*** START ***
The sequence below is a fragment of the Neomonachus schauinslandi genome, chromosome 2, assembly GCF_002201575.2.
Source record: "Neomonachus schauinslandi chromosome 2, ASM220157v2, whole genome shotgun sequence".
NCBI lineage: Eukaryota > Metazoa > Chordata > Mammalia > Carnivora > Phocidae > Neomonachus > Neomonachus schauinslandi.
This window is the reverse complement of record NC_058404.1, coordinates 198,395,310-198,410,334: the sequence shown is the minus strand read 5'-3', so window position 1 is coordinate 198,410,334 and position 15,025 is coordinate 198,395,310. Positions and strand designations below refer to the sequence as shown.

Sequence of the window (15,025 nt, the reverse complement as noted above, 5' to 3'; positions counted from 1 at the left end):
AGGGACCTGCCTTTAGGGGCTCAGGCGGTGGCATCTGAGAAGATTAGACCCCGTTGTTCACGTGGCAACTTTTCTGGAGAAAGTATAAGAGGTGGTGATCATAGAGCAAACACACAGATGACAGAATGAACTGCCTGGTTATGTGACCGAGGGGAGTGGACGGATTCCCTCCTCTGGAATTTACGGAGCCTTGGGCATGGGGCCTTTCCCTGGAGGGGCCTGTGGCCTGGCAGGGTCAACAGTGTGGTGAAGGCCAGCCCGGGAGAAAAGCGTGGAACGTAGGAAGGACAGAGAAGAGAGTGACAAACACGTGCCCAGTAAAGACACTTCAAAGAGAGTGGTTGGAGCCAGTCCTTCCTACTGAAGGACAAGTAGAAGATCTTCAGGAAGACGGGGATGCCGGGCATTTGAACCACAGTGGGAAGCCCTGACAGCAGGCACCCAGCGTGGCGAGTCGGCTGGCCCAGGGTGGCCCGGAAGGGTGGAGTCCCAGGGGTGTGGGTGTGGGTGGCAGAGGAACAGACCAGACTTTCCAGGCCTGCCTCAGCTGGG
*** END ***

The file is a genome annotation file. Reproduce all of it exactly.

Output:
The sequence below is a fragment of the Neomonachus schauinslandi genome, chromosome 2, assembly GCF_002201575.2.
Source record: "Neomonachus schauinslandi chromosome 2, ASM220157v2, whole genome shotgun sequence".
NCBI lineage: Eukaryota > Metazoa > Chordata > Mammalia > Carnivora > Phocidae > Neomonachus > Neomonachus schauinslandi.
This window is the reverse complement of record NC_058404.1, coordinates 198,395,310-198,410,334: the sequence shown is the minus strand read 5'-3', so window position 1 is coordinate 198,410,334 and position 15,025 is coordinate 198,395,310. Positions and strand designations below refer to the sequence as shown.

Sequence of the window (15,025 nt, the reverse complement as noted above, 5' to 3'; positions counted from 1 at the left end):
AGGGACCTGCCTTTAGGGGCTCAGGCGGTGGCATCTGAGAAGATTAGACCCCGTTGTTCACGTGGCAACTTTTCTGGAGAAAGTATAAGAGGTGGTGATCATAGAGCAAACACACAGATGACAGAATGAACTGCCTGGTTATGTGACCGAGGGGAGTGGACGGATTCCCTCCTCTGGAATTTACGGAGCCTTGGGCATGGGGCCTTTCCCTGGAGGGGCCTGTGGCCTGGCAGGGTCAACAGTGTGGTGAAGGCCAGCCCGGGAGAAAAGCGTGGAACGTAGGAAGGACAGAGAAGAGAGTGACAAACACGTGCCCAGTAAAGACACTTCAAAGAGAGTGGTTGGAGCCAGTCCTTCCTACTGAAGGACAAGTAGAAGATCTTCAGGAAGACGGGGATGCCGGGCATTTGAACCACAGTGGGAAGCCCTGACAGCAGGCACCCAGCGTGGCGAGTCGGCTGGCCCAGGGTGGCCCGGAAGGGTGGAGTCCCAGGGGTGTGGGTGTGGGTGGCAGAGGAACAGACCAGACTTTCCAGGCCTGCCTCAGCTGGG